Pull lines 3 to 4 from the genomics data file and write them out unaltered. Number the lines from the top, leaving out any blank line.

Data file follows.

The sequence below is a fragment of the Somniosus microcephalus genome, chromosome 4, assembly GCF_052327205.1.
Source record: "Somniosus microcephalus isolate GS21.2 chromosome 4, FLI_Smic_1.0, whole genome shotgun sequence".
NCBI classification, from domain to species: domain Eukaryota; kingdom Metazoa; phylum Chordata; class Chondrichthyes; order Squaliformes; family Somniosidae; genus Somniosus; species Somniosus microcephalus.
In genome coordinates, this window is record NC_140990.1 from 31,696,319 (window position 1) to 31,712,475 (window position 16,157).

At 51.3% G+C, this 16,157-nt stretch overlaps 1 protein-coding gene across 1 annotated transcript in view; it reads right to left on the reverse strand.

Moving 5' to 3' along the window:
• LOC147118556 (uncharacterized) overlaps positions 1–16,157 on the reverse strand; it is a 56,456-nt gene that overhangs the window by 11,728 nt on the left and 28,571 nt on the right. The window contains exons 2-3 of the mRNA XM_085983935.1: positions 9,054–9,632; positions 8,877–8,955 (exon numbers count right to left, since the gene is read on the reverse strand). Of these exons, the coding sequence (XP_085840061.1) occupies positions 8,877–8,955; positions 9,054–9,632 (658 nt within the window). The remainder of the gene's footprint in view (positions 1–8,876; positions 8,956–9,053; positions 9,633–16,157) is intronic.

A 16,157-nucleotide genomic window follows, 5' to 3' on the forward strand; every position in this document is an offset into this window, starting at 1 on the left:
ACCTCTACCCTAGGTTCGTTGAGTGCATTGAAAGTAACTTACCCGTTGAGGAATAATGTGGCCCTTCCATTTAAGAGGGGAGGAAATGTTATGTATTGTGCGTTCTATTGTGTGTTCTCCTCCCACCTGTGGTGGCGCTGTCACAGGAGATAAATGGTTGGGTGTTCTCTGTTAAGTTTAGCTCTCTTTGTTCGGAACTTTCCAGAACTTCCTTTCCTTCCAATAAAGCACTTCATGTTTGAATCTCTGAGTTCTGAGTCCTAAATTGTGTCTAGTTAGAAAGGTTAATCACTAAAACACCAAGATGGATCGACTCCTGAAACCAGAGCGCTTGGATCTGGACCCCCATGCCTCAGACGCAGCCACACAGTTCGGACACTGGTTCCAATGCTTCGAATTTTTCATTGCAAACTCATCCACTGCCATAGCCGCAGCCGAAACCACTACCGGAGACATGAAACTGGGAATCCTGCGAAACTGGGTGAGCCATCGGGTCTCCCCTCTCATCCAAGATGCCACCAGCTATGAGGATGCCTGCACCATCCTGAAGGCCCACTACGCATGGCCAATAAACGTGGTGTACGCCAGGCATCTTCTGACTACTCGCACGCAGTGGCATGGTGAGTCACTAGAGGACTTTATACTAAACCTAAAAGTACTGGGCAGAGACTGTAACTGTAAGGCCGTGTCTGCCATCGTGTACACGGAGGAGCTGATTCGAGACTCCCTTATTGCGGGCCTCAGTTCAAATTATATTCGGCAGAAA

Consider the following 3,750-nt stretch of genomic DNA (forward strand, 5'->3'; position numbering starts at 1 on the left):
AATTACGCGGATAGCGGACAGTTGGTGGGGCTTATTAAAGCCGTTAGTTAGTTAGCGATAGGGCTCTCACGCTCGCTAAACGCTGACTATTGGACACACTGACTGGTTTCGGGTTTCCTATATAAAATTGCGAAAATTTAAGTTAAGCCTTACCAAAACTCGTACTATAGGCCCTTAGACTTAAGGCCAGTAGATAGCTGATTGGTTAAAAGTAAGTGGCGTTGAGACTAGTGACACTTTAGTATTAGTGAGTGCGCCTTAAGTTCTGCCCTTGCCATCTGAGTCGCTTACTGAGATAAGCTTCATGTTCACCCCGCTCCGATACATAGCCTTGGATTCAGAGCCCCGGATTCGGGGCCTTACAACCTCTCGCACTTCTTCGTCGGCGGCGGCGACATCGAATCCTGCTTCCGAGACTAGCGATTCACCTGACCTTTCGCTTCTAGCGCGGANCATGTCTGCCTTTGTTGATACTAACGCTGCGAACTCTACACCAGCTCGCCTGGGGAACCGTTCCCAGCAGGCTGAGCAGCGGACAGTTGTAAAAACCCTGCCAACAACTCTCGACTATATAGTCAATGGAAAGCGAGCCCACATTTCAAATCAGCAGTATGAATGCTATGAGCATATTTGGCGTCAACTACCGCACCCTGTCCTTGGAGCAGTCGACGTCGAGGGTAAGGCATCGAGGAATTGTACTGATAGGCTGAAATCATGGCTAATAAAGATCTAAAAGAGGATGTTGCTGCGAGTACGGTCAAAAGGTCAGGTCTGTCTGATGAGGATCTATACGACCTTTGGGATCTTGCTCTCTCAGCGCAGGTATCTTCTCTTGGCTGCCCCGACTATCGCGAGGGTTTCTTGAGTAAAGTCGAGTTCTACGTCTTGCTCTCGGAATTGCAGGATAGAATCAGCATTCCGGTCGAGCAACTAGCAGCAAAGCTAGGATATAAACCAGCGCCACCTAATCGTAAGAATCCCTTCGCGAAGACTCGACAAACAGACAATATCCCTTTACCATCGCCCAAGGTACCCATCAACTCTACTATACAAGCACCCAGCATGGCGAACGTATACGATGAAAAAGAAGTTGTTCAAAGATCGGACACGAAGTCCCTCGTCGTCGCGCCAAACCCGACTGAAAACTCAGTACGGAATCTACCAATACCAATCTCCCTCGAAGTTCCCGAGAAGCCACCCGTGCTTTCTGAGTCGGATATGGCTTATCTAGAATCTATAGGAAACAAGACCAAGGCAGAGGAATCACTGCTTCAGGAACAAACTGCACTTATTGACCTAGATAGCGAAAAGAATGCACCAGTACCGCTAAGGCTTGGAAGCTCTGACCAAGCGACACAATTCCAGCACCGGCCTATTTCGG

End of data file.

NCBI classification, from domain to species: domain Eukaryota; kingdom Metazoa; phylum Chordata; class Chondrichthyes; order Squaliformes; family Somniosidae; genus Somniosus; species Somniosus microcephalus.
In genome coordinates, this window is record NC_140990.1 from 31,696,319 (window position 1) to 31,712,475 (window position 16,157).